David Kadavy is a designer turned author who writes about productivity, travelling and design. His book, Design for Hackers, teaches developers and makers the necessity and principles of marrying good design with good engineering, and he certainly designs a productive life of his own. We caught up with David to learn about his favourite apps, gear and how he works.
Picture: Erika Dufour Photography
Location: Chicago, Illinois Current Gig: Author/Professor at Design for Hackers, Advisor at Timeful. One word that best describes how you work: Methodically Current mobile device: iPhone 5s (Silver) Current computer: MacBook Air
What apps/software/tools can't you live without? Why?
Without a doubt, number one for me is Evernote. I do everything in Evernote. I draft blog posts, write talks, brainstorm ideas and document processes in Evernote. I even write emails in Evernote, even though when I paste back to Gmail I have to reformat any bullet points that I've made.
When I started using Evernote, I really just had a notebook called "Inbox" with a note called "Inbox", but since then it has grown into a number of stacks, and I even have a numbering system that I'm not quite sure even I can explain, but it works.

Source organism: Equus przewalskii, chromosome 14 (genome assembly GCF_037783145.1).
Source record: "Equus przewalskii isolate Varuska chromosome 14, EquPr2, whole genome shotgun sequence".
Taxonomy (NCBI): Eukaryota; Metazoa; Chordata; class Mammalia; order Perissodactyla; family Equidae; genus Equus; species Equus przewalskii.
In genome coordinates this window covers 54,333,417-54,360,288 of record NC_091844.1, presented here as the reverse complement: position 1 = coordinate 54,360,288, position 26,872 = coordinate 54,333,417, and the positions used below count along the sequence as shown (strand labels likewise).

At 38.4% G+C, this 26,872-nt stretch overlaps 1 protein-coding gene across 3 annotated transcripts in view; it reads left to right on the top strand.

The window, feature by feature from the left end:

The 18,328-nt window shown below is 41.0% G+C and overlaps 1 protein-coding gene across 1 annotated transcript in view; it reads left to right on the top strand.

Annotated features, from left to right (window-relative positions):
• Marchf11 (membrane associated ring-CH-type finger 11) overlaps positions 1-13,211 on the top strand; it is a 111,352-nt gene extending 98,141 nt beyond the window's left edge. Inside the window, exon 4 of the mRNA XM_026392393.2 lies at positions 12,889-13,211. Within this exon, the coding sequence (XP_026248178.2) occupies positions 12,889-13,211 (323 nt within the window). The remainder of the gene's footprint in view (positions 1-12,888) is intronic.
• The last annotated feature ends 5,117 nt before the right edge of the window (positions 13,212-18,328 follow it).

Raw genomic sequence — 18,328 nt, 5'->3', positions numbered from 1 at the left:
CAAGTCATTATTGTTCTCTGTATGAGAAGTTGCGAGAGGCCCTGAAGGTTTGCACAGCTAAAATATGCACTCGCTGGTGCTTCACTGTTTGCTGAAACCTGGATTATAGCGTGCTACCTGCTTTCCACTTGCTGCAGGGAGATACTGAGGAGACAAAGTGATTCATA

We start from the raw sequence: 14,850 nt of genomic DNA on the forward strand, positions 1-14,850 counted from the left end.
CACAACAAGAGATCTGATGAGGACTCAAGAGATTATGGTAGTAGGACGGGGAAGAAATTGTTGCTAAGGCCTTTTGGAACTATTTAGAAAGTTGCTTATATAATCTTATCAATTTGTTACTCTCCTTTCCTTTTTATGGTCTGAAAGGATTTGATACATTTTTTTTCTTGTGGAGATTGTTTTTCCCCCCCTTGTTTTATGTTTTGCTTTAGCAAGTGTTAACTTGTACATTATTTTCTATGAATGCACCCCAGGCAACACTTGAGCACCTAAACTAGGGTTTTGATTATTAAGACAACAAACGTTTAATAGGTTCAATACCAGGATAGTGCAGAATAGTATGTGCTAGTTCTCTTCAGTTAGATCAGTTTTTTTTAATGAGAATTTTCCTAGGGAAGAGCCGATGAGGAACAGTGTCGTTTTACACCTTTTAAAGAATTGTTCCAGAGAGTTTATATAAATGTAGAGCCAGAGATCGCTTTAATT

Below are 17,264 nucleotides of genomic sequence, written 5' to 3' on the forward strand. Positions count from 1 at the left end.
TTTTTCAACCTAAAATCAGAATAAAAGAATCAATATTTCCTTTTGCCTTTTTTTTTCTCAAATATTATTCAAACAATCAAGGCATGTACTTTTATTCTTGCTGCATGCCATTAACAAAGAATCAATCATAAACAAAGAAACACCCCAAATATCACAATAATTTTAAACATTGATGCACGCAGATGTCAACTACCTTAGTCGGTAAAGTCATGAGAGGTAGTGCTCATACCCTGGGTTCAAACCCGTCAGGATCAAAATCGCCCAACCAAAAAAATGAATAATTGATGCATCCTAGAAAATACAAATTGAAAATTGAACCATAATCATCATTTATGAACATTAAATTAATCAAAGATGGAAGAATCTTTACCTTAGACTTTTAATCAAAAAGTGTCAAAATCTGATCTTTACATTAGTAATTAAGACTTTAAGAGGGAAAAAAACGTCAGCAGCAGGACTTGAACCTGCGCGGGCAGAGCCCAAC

I guess it would make sense if I mention Siri, since I'm actually drafting this blog post into Evernote using Siri on my iPhone, as I pace around the room.
Next would have to be Timeful, co-founded by behavioural scientist Dan Ariely. I've been advising them on product the past several months so I'm in their private beta and it's really grown to be indispensable for me. It allows me to not only plan what is going on during my day and what I want to do during the day, but it also allows me to be clear about when I'm actually going to do those things. A lot of times we get a sense of anxiety over traditional tools like email, to-do lists and calendars, but that's because they're often at odds with one another.
Finally, there's Fancy Hands, which is like an on-demand personal assistant. I've been concentrating a lot on delegating things, and it's really freed up my creativity. Fancy Hands was a great way for me to not only train myself on delegating, but it has also saved me a lot of time making phone calls, booking appointments and doing research.
What's your workspace setup like?
I try not to spend too much time at one particular workspace, because my thoughts then start to get kind of stale. At home I have an IKEA Jerker desk with an Aeron chair, and I use my split keyboard and a 24-inch Apple Cinema Display. I have a piece of tile board I got at Home Depot, which I occasionally throw on the floor in my living room for high-level thinking.